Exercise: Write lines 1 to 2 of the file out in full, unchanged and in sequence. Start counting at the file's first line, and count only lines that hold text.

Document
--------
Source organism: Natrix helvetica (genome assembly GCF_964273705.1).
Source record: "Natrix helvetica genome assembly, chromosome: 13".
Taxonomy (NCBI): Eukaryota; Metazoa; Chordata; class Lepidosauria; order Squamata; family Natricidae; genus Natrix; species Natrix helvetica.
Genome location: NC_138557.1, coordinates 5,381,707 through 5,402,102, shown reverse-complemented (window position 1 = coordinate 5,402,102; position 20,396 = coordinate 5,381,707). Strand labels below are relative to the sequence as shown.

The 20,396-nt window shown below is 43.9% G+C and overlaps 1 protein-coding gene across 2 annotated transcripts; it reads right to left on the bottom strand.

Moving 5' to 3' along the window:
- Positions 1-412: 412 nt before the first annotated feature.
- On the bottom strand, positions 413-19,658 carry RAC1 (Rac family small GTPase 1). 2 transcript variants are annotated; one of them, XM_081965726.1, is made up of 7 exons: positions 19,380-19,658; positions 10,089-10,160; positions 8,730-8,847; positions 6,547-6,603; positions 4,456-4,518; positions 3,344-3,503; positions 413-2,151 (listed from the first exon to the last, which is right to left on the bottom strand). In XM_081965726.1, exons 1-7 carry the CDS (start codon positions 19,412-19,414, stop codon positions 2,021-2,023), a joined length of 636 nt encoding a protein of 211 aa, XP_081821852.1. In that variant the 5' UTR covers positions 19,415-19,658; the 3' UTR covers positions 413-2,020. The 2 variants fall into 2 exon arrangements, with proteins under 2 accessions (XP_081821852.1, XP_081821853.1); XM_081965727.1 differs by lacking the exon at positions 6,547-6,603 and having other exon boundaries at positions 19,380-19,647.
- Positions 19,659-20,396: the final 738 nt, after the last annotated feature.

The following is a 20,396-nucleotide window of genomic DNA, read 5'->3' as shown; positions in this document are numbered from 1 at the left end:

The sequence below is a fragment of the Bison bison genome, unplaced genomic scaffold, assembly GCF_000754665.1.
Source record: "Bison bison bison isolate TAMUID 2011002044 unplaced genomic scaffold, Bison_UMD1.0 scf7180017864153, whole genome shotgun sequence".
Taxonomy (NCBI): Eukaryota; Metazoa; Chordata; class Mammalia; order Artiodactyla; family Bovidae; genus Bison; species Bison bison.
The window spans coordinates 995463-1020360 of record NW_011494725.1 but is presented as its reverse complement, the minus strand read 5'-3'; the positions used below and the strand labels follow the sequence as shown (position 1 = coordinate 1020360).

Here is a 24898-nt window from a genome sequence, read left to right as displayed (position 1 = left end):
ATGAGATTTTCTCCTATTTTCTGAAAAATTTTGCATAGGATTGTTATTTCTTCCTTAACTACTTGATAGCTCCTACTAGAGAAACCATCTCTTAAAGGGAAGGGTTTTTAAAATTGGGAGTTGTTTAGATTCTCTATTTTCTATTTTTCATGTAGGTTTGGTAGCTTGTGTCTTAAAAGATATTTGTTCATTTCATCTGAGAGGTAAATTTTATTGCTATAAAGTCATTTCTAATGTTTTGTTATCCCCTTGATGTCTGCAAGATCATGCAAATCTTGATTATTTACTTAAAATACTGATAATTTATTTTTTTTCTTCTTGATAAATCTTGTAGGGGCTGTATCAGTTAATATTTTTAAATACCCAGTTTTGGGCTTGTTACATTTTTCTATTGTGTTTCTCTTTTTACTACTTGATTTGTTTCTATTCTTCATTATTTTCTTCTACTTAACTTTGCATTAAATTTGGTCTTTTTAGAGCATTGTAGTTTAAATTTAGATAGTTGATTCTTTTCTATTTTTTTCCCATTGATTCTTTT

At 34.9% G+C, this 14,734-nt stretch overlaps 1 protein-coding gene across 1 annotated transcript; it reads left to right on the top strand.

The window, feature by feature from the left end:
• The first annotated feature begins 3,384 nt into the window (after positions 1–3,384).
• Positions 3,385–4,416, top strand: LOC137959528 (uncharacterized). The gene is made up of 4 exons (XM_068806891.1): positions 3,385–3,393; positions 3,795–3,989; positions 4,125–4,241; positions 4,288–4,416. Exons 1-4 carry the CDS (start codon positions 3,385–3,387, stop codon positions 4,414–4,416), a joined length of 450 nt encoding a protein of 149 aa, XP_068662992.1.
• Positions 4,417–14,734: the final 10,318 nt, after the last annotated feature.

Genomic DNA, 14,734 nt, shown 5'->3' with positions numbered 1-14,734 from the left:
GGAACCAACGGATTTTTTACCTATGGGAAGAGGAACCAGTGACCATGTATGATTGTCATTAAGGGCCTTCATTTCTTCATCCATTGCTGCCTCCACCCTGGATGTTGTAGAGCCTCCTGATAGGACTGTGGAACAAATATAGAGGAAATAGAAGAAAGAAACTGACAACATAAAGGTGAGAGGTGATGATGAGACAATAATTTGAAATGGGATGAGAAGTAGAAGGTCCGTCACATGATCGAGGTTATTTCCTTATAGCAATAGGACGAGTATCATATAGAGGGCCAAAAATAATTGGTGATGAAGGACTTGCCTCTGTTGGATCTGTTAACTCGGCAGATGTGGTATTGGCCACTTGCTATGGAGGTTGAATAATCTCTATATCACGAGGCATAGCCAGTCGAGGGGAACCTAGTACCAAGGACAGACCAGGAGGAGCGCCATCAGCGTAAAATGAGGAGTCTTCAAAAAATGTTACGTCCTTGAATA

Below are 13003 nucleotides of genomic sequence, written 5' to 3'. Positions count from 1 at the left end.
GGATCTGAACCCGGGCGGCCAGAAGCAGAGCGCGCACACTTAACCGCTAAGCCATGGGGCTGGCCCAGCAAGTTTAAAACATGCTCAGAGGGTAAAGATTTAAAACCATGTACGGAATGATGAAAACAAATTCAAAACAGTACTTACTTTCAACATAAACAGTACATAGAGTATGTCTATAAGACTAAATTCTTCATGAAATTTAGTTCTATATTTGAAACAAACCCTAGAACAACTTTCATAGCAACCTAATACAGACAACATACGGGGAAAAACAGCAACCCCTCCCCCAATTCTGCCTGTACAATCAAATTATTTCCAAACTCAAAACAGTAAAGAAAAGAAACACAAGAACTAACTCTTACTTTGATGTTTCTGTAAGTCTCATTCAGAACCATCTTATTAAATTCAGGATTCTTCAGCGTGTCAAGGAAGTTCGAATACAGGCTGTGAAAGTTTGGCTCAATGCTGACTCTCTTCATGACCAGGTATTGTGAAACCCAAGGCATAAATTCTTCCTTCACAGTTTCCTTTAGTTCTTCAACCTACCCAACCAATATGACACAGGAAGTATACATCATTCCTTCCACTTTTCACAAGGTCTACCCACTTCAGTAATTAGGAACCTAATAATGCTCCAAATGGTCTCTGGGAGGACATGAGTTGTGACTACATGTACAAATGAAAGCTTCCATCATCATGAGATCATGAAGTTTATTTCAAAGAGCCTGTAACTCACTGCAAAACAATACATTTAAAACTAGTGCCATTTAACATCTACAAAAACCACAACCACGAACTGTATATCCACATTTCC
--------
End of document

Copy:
Source organism: Natrix helvetica (genome assembly GCF_964273705.1).
Source record: "Natrix helvetica genome assembly, chromosome: 13".